Thursday, September 20, 2012
Digital Book World consider the merits of ebooks and print books when it comes to parents and children reading together. It would see that print books are the winners. Go luddites.
The Literary Platform evaluates the merits of apps as a teaching tool. As a plus, the supporters suggest that apps, in this case Timeline World War 2, can combine the benefits of books, television, the web and radio. My inclination is to imagine that such learning is too frenetic; people need to focus on detail in order to digest and understand it. The app then becomes a distraction or entertainment.
The National Literacy Trust outline a decline in reading among the young. They also point out, as if we didn't know, that reading for pleasure is the best way to improve reading skills.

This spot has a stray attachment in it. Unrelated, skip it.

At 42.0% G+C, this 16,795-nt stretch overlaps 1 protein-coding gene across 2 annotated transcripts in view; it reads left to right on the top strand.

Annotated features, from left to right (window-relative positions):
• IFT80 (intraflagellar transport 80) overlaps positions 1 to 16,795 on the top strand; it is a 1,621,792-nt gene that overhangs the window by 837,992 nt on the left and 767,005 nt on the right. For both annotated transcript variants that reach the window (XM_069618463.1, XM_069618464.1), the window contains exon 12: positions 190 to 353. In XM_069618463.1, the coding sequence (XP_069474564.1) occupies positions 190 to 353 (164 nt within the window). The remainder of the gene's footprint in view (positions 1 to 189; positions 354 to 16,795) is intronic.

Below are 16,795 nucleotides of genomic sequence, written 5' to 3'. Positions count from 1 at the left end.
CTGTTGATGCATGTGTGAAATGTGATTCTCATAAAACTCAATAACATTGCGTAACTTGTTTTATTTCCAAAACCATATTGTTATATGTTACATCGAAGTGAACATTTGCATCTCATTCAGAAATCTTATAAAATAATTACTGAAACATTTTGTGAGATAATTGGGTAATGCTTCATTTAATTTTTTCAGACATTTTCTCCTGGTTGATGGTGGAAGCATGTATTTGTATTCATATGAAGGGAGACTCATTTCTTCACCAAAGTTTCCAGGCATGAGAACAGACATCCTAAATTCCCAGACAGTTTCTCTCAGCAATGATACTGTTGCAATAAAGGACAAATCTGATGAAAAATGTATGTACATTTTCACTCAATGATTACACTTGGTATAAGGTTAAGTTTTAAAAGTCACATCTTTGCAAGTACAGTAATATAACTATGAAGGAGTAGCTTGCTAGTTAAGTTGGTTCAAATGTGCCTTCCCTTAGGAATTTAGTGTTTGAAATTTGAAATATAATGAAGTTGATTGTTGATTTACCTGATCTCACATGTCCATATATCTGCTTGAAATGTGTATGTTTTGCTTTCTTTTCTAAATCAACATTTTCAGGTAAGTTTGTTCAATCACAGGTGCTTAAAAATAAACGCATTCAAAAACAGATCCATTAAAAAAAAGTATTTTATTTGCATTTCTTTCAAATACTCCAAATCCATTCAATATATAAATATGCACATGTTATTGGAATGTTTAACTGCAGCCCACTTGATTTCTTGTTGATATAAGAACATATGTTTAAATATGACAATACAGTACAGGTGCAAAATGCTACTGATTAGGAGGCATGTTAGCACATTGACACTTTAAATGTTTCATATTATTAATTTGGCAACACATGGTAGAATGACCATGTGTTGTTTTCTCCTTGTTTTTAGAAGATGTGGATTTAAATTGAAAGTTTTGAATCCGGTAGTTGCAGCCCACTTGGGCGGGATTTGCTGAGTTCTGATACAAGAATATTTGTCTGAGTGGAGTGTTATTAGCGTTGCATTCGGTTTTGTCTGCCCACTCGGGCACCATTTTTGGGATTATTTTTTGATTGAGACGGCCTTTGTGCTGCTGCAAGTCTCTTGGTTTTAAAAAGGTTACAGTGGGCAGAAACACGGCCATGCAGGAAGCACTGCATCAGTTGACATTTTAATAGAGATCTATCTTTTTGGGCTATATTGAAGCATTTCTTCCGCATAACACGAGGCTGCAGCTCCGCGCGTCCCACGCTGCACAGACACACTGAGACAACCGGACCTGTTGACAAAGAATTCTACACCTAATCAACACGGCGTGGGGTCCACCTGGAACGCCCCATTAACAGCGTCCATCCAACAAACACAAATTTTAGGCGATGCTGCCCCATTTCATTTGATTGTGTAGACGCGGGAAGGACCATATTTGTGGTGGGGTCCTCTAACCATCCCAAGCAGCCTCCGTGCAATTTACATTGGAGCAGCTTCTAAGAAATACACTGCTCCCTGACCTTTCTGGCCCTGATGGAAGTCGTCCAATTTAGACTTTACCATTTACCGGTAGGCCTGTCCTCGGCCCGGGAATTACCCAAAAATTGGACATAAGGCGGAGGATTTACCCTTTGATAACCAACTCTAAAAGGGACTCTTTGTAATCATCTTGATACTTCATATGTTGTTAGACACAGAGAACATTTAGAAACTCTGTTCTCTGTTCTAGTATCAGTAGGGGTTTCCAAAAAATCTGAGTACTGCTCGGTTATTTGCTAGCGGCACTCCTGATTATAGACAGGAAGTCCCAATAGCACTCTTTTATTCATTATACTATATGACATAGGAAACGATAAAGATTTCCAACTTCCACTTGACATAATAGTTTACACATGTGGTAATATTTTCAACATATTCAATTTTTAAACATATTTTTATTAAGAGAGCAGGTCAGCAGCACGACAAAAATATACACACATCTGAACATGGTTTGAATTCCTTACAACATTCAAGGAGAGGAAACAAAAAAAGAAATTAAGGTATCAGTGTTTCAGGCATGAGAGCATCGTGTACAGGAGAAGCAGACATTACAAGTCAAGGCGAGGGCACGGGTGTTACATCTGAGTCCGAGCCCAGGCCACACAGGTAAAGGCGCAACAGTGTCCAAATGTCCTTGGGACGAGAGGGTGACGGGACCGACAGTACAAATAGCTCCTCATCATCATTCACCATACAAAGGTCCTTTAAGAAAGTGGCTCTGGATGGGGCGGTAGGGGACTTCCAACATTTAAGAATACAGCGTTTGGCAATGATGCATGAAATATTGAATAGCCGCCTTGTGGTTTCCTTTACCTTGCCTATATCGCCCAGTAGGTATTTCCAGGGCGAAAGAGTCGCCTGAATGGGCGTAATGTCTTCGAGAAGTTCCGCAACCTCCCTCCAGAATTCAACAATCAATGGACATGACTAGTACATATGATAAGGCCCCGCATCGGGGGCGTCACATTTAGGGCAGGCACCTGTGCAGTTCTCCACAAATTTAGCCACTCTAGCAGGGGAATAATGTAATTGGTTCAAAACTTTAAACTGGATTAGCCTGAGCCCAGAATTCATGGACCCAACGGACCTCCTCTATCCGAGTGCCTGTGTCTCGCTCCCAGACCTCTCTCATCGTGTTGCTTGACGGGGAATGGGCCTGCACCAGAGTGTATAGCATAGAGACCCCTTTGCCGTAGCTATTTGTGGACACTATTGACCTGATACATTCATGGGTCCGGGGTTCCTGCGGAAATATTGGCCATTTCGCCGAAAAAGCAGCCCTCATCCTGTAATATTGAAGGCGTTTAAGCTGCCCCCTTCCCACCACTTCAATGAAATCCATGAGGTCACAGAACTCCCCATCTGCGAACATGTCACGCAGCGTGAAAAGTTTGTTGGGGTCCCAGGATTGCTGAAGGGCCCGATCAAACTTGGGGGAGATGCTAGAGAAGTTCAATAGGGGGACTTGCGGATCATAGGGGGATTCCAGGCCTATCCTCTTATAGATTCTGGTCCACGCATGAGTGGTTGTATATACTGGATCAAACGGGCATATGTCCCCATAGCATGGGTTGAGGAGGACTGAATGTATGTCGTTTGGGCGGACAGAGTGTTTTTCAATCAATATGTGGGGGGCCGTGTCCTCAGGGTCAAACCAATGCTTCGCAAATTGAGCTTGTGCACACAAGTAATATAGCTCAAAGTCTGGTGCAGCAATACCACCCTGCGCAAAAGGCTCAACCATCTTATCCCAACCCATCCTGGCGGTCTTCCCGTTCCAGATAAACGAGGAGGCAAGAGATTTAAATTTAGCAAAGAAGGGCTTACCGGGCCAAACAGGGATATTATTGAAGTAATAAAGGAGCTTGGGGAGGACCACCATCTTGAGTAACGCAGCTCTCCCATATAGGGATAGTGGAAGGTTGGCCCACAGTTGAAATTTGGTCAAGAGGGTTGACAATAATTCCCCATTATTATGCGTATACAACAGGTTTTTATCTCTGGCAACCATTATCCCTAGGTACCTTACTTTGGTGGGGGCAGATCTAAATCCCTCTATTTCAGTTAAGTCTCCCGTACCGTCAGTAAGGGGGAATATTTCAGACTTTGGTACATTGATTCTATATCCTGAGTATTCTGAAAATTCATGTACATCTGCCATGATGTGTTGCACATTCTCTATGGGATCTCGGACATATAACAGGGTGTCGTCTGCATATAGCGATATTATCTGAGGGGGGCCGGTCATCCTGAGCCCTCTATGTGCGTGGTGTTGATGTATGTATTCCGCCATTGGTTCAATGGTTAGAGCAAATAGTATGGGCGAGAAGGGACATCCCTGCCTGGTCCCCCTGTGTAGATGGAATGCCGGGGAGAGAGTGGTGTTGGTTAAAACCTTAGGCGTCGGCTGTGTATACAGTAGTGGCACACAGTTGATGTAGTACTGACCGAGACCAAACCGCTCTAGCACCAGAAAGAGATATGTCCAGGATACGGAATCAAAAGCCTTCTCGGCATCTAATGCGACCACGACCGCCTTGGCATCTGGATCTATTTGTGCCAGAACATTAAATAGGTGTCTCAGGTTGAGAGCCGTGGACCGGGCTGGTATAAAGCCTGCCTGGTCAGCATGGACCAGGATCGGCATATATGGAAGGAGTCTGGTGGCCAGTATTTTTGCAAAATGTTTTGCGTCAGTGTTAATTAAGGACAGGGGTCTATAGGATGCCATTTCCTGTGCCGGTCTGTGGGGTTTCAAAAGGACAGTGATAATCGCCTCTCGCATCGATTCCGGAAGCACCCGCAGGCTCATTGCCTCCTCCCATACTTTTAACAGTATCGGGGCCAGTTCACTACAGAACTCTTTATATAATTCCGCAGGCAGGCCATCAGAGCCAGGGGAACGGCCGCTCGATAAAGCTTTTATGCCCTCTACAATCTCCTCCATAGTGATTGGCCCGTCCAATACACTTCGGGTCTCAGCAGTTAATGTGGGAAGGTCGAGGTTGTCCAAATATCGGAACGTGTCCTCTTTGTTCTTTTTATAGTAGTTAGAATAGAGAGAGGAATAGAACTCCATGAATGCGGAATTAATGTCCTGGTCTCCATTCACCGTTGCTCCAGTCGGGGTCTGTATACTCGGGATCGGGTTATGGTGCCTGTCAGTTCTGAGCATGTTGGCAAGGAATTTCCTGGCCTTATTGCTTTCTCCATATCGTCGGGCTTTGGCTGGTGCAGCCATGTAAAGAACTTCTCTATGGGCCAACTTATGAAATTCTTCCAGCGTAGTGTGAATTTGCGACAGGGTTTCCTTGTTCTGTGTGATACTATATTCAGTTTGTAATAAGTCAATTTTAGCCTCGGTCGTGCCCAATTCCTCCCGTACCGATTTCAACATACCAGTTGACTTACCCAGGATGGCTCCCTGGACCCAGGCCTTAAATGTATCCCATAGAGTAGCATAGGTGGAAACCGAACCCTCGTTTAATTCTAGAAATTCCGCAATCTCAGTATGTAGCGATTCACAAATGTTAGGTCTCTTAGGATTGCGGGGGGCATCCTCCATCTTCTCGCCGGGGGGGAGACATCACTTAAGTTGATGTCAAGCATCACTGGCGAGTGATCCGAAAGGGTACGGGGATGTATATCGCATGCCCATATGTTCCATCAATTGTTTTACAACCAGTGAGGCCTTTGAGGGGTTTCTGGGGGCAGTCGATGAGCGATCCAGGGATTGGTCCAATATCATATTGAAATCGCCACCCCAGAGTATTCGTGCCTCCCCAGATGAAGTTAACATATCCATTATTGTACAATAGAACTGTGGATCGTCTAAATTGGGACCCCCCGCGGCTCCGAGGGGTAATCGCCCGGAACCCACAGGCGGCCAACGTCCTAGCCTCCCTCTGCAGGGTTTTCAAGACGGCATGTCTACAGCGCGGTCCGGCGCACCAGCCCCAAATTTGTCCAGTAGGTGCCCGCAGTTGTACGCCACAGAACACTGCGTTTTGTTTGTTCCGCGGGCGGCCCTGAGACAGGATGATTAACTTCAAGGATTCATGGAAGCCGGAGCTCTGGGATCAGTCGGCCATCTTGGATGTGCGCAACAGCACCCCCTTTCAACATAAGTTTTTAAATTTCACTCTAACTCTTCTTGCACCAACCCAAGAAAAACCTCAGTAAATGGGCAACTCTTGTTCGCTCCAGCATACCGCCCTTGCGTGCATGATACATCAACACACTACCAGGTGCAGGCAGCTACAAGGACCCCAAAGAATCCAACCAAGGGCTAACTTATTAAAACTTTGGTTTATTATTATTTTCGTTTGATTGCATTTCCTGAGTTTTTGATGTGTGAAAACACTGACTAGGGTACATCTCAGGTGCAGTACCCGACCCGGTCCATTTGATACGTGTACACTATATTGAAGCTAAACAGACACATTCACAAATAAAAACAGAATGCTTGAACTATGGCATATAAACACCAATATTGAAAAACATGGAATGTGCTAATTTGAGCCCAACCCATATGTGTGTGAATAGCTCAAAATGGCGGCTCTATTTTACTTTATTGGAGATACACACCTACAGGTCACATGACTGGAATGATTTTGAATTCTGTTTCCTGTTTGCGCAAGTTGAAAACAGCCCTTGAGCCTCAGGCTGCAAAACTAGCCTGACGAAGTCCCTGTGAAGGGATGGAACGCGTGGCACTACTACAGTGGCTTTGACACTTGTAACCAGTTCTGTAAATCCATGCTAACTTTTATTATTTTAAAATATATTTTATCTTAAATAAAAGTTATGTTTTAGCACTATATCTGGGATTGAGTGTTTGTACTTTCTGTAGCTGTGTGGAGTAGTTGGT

Mark Smith tells us that we are given a nudge in many ways throughout our daily lives. For example, he says that supermarkets place their fruit and veg at the front of the shop in order to encourage us to buy healthy, then compensate for this with junk food. Of greater interest is the notion of semantic priming. I love words, and I believe they should be the bedrock of communication. I am interested then in the study that suggests that using words to describe old age and youth can affect our behaviour accordingly; we take on the attributes of old age and youth, depending on which we are describing.
The Guardian offers from its archive an article on Libraries, 20th September 1922. It says that the purpose of Libraries is to distinguish the good, sound, and helpful from what was vulgar, pernicious, and futile. This task is surely the same one that we face today amid a chaos of internet content. Guidance should surely be offered to help us select and distinguish. For the full article click here.
Monday, September 3, 2012
Mercy Pilkington suggests some reasons why e-readers are popular. I find them encouraging. She says that the market tends to be for romance - quick downloads, fantasy - easy reads, and commuters - easy to carry. Maybe the future has books in it after all.